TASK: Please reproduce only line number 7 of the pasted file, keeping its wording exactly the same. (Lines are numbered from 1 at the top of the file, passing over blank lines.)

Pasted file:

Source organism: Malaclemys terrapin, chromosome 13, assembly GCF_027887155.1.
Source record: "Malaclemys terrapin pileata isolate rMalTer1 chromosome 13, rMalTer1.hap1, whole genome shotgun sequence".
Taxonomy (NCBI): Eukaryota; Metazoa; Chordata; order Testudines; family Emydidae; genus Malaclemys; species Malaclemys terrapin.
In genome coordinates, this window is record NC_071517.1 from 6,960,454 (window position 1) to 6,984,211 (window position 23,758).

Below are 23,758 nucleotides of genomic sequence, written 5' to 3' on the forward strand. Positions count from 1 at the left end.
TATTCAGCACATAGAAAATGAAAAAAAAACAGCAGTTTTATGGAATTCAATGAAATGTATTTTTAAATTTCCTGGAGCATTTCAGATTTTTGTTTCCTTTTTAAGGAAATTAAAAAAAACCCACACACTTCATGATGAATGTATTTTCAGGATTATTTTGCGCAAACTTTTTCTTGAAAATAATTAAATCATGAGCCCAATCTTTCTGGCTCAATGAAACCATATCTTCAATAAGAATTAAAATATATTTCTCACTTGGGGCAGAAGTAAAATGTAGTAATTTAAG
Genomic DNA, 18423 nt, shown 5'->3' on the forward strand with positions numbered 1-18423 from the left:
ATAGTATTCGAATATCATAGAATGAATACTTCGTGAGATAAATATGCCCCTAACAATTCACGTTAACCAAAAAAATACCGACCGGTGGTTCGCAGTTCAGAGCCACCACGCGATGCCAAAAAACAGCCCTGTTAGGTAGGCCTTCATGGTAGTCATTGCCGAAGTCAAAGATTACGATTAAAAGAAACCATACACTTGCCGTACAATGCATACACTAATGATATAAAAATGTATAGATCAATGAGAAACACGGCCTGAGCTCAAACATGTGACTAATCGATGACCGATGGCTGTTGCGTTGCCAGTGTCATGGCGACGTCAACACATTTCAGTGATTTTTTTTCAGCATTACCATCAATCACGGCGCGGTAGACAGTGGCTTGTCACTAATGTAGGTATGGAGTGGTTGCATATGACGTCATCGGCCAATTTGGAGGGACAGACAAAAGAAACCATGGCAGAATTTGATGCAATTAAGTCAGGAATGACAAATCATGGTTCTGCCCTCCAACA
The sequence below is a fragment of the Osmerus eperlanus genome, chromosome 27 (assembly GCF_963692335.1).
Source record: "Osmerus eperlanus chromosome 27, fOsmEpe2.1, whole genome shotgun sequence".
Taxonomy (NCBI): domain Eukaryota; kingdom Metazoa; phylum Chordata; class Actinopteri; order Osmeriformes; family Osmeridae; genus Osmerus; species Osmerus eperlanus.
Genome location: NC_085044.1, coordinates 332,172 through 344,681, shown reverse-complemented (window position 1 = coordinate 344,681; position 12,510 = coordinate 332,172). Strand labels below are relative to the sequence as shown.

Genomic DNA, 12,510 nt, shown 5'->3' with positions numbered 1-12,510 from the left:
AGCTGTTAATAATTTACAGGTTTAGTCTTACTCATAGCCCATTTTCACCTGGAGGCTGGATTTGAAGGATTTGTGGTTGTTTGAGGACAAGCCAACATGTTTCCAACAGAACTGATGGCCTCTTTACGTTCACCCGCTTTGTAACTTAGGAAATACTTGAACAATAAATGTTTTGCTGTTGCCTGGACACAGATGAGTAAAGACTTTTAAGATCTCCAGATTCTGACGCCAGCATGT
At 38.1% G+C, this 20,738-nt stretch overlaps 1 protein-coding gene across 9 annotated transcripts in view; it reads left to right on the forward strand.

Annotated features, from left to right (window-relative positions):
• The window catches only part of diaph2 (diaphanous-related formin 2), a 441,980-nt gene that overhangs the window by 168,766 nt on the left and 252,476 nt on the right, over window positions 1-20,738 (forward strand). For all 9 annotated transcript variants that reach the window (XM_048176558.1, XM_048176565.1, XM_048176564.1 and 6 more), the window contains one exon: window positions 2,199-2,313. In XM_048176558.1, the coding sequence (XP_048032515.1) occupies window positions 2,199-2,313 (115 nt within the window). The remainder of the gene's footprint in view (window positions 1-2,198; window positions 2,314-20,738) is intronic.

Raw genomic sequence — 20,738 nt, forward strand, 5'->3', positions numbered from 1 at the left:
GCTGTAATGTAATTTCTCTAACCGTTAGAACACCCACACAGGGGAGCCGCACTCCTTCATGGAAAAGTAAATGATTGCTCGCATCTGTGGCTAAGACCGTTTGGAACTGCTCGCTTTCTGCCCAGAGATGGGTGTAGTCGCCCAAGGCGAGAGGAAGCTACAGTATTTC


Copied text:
Genomic DNA, 18423 nt, shown 5'->3' on the forward strand with positions numbered 1-18423 from the left: